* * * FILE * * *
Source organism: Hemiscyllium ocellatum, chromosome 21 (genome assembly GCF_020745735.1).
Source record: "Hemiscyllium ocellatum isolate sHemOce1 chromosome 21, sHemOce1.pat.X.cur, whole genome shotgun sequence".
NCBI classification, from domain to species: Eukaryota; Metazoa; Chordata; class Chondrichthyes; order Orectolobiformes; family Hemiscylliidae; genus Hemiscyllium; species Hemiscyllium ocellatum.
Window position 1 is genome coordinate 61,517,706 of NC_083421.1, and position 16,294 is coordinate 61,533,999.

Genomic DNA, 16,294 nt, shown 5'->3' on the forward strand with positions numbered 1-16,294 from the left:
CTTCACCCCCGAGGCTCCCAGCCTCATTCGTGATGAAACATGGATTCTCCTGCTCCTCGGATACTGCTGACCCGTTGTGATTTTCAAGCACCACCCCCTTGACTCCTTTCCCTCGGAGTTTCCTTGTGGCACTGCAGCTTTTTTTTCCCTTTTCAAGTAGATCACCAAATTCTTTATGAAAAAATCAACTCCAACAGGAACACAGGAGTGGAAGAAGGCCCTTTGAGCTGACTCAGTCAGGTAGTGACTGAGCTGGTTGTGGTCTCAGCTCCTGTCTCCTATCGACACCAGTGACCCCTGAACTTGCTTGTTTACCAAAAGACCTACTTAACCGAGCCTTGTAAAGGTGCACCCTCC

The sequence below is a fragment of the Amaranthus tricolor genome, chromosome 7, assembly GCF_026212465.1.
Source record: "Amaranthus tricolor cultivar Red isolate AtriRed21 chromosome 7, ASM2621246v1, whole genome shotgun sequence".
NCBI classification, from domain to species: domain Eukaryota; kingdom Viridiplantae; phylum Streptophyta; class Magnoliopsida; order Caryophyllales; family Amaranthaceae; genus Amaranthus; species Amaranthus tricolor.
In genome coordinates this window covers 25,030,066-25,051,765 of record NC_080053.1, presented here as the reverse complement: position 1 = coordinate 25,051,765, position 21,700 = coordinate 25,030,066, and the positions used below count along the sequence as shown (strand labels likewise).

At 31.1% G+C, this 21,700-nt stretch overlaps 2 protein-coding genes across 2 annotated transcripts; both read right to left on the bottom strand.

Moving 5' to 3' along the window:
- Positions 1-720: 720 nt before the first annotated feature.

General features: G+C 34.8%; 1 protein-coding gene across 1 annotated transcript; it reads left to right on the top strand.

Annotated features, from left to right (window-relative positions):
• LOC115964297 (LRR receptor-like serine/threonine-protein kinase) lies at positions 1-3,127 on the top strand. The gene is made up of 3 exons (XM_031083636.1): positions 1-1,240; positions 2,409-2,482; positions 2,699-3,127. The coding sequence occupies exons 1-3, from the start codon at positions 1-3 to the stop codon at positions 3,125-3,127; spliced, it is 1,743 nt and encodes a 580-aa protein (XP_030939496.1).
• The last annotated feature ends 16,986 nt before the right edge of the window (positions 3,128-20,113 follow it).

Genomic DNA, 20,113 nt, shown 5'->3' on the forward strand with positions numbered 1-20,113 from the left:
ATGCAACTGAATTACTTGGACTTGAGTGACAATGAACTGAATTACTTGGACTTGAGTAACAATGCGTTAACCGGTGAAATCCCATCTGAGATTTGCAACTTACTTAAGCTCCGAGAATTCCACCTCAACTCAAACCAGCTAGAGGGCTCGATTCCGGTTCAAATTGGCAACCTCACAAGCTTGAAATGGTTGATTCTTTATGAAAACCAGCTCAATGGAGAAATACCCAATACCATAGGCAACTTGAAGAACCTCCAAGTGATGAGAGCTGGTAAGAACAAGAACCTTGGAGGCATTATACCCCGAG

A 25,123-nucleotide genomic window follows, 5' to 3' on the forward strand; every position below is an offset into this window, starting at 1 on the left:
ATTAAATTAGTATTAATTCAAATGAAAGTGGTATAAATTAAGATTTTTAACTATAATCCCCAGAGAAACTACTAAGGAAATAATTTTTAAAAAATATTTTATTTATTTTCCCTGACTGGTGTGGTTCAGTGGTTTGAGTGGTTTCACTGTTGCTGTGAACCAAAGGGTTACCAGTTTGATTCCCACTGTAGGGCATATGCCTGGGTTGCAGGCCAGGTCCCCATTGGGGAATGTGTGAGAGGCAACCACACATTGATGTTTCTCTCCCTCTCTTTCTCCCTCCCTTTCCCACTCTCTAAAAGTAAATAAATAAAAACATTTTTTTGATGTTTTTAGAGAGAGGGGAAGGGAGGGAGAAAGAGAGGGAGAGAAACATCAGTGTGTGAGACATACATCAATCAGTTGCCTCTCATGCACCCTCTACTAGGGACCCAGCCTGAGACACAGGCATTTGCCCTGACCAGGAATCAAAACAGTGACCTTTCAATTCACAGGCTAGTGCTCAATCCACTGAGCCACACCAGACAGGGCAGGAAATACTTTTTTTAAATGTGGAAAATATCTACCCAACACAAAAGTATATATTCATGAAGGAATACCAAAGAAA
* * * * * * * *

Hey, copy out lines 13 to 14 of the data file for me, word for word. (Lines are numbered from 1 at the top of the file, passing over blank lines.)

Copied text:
- Positions 1-720: 720 nt before the first annotated feature.

General features: G+C 34.8%; 1 protein-coding gene across 1 annotated transcript; it reads left to right on the top strand.